John Lewis – The John Lewis Piano: The whole MJQ clan acquired this derisive “classically trained” tag that was hard to live down. That’s what happens when you release Blues on Bach. But you know what? Some guy beating the shit out of a piano still sounds like some guy beating the shit out of a piano.
RKL – It’s a Beautiful Feeling: Sir, are you by chance looking for a 7″ you had long ago? Have you been scouring the Earth for this hardcore gem, featuring a rapid-fire condemnation of meth addiction that you put on every mixtape you made in junior high? Sir, that record is two blocks away from your house, at a garage sale.
Here it is—the lineup for the 2009 Outside Lands Festival in San Francisco’s Golden Gate Park, August 28-30, 2009:
Pearl Jam, Dave Matthews Band, Beastie Boys, M.I.A., Mars Volta, Modest Mouse, Ween, Thievery Corporation, Black Eyed Peas, TV on the Radio, Atmosphere,Q-Tip, Bettye LaVette, Raphael Saadiq, the Dodos, Built to Spill, Deerhunter, Mastodon, Calexico, Os Mutantes, Tom Jones, Band of Horses, the National, Akron/Family, the Dead Weather, Silversun Pickups, Robert Randolph, Brett Dennen, Midnite, Jason Mraz, JJ Grey & Mofro, Kinky, Lila Downs, Trombone Shorty, Dengue Fever, Heartless Bastards, the Dirtbombs, Lenka, Incubus, John Vanderslice, Matt & Kim, Portugal, the Man, the Morning Benders, the Duke Spirit, Zee Avi, Blind Pilot, Sambada, Ryan Bingham, West Indian Girl and Extra Golden. Whew!
Advance three-day passes are $200-$226. My friend Kim writes to take issue with this year’s “layaway” ticket pricing option, no doubt geared to help those in the struggling economy:
Look – I get that the tickets are too expensive for some people who would want to go. Giving them an option to spread out the cost over a few months is, on the surface of it, a nice convenience. But charging them an additional $35 for it? Could it possibly cost that much to run the card a few times? I don’t really know how much Visa & Mastercard charge, but it seems unlikely to be that much. If I’m wrong, then all apologies, but if not, then OL is charging poor people more money for the same exact ticket.
If you have to spread the cost of the ticket over a certain amount of time, shouldn’t you just do that on your own and buy it when you have the money? The whole thing seems totally predatory to me.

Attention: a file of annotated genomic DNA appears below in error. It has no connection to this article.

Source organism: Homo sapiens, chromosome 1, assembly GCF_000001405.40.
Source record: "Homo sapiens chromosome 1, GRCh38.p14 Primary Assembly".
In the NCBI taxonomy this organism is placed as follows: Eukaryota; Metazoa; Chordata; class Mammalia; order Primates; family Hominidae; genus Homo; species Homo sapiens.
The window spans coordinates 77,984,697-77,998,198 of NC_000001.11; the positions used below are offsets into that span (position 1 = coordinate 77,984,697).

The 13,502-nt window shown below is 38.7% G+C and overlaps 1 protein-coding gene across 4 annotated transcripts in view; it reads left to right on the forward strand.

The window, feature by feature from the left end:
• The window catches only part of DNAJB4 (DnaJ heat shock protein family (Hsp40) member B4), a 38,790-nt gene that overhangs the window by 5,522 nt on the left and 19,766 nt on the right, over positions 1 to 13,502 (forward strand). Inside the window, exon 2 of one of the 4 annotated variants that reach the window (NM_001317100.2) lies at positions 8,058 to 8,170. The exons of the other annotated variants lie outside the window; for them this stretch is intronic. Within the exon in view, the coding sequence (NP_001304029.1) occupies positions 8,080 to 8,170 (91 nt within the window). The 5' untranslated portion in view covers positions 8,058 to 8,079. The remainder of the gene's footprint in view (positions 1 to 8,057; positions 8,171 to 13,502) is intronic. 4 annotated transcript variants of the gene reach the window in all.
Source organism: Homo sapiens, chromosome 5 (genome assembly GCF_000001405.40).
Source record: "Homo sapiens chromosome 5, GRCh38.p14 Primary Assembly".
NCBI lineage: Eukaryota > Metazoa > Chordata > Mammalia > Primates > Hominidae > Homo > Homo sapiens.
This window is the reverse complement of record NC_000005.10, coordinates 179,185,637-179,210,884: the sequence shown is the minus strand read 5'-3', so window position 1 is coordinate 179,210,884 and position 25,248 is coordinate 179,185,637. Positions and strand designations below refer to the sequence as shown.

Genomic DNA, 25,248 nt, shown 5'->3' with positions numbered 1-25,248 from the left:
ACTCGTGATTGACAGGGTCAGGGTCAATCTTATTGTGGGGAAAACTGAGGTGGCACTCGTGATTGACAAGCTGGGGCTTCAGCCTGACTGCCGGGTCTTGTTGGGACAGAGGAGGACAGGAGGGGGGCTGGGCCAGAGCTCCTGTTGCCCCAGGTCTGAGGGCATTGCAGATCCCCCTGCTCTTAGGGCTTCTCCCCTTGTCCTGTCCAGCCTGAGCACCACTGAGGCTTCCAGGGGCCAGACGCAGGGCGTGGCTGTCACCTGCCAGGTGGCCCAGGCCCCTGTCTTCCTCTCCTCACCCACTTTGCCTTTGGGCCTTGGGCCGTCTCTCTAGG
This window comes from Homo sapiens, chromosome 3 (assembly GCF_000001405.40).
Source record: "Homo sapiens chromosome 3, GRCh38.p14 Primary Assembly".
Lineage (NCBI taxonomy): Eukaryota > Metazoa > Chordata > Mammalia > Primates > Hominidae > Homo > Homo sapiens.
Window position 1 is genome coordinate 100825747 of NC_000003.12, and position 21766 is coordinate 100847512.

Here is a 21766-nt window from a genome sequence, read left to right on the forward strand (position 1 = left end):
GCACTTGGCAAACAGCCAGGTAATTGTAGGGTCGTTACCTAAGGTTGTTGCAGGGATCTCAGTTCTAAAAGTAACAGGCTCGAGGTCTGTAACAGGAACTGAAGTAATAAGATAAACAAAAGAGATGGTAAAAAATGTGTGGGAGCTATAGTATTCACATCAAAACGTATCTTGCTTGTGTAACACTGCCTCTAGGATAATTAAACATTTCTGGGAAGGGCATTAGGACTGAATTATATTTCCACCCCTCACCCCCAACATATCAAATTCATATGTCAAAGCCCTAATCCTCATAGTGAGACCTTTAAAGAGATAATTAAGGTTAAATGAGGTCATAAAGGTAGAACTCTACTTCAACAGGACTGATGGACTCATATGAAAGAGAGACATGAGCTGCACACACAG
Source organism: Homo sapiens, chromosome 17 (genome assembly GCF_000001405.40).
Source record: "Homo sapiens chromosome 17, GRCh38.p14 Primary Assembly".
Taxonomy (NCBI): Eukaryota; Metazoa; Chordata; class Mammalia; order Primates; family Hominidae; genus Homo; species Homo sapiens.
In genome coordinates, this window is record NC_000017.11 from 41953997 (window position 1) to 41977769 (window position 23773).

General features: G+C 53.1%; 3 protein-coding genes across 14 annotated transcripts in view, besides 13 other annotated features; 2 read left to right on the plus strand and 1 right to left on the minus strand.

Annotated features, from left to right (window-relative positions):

And get a load of this:
IMPORTANT: If, for any reason, any of your payments are declined, in whole or in part, then all of the following will apply: (i) your order and your tickets will be cancelled (ii) any payment received as of that date will be kept by Outside Lands as partial offset for your default, (iii) you will still owe the balance of the full amount due for each ticket and you authorize Musictoday and Outside Lands to charge your credit card for any balance due, (iv) Musictoday and Outside Lands will be entitled to pursue all of their legal and equitable remedies to recover the full payment from you, and (v) you agree to pay all costs of collection incurred by Musictoday or Outside Lands, including legal fees, that they may incur in collecting the balance of each ticket price. Payment plan tickets are subject to all of the other terms of the ticketing agreement.
Mismanage your account or have unexpected expenses, and not only do you lose your ticket, but you’re still liable for the full price.
I suppose this is a good time to remind people that festivals very rarely sell out, and that one-day tickets will surely be made available at some point, just like last year. If you’re raring to be the first on your block to buy tickets, they go on sale April 15.